Electric Cars Are Now Being Targeted For Overloading The Electric Grids During An Energy Crisis

Tesla has asked owners in Texas not to charge their cars during a heat wave to help avoid blackouts and overloading the state’s failing power grid.

The alert comes as the Electric Reliability Council of Texas (ERCOT) called on residents to conserve energy. They have asked the state’s residents to refrain from using electricity from appliances and more to stop the grid from being pushed to near-emergency conditions.

Tesla stepped up to help the state with a new in-car alert to owners in the state, encouraging them not to charge during peak hours.

“A heat wave is expected to impact the grid in Texas over the next few days. The grid operator recommends to avoid charging during peak hours between 3 pm and 8 pm, if possible, to help statewide efforts to manage demand”, an in-car alert sent to Tesla owners reads, as reported by Electrek.

ERCOT has also asked that people in Texas avoid running appliances between 2 pm and 8 pm. Reuters reported the state’s risk of losing its power reserves “with no market solution available.”

The ERCOT website indicated late Tuesday that it only had about 3,600 megawatts of reserves, which is enough to power three-quarters of a million homes. The lack of power reserves is a genuine concern for more than 26 million state residents.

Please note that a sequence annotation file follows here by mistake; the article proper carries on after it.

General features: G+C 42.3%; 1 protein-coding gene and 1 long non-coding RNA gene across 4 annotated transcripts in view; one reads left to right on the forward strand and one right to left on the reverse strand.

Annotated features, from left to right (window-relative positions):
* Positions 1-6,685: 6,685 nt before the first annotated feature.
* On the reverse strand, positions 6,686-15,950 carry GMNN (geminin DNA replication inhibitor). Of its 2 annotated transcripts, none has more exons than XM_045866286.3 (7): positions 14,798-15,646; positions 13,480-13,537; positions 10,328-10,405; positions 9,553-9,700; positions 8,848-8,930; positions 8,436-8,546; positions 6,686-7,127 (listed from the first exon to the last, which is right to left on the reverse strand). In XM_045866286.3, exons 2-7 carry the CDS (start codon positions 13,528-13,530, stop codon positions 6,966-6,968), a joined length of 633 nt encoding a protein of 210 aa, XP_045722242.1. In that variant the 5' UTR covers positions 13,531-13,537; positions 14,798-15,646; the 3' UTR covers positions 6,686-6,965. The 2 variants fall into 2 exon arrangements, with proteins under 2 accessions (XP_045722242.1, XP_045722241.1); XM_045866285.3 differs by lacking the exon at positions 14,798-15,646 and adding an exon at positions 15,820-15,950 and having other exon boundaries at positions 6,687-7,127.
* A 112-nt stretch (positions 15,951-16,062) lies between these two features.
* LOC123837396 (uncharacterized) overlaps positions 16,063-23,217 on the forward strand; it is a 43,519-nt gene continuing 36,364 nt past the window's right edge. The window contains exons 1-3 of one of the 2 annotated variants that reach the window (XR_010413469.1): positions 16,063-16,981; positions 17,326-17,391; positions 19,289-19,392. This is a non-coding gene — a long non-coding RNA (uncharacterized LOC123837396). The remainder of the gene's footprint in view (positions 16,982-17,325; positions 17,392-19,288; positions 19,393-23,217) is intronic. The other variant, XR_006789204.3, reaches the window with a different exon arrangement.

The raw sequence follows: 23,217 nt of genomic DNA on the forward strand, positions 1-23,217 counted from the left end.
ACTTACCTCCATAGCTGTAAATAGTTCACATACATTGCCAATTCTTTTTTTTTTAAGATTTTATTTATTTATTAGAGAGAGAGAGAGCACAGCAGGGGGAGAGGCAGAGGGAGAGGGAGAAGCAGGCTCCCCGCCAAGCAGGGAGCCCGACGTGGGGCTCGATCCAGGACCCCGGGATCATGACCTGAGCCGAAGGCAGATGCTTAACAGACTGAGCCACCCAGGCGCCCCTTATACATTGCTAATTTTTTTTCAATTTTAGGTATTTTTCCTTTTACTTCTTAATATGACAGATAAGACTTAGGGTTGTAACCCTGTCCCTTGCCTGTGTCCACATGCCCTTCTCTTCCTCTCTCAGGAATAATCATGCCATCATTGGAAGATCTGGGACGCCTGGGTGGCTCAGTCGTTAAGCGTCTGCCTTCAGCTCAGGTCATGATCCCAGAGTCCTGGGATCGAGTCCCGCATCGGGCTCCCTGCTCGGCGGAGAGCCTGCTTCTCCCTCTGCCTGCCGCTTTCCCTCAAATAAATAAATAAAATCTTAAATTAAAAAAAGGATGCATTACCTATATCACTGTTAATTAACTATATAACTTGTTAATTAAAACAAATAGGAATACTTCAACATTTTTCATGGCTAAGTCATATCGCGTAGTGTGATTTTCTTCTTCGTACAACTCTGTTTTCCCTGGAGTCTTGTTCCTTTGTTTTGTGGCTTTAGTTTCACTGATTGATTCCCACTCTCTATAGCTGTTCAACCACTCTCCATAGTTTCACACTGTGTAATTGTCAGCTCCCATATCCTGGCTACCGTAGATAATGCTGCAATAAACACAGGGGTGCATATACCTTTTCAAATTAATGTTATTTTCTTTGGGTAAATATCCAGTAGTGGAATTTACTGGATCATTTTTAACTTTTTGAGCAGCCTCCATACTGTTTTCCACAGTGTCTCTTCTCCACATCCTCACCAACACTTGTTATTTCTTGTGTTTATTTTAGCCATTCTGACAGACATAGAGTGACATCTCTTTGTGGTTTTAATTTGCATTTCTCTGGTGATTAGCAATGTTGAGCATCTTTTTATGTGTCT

The state is expected to register temperatures of more than 100 degrees in the coming days. The heat also stops wind power from being generated in Texas, which usually provides the state with a quarter of its electricity.

In an interview Tuesday with Fox News Digital, energy expert Jonathan Lesser warned that the power crisis in Texas underscores the broader problems with green energy.

Lesser argued that due to the lack of reliable utility-scale battery storage infrastructure, forcing a green transition will lead to more power outages.

“The reality is: we’re going to have to get used to more blackouts as long as we continue down this green energy path,” Lesser said. “The technology simply isn’t there. You’re going to either have more blackouts or more requirements to conserve energy.”

Lesser pointed to the lack of reliability of wind energy during the summer. 

“The least windy time of year is summer when electricity demand in Texas peaks,” Lesser said. “So, you’ve got a resource that is at its highest in the spring and fall when electricity demand is lowest. That means the wind as a resource has a low economic value because you want something that’s available when demand is highest.” 

“So, it’s not surprising at all that Texas, which has the largest wind capacity of any state in the country, is seeing this problem,” he continued.

Lesser pointed out that the U.S. utility-scale battery storage infrastructure is currently insufficient. According to the U.S. Energy Information Administration, the country has about 4,605 megawatts of total battery storage but regularly consumes more than 400,000 megawatts daily.

Pushing too quickly for green energy will lead to a lack of power and a direct impact on most Americans. 


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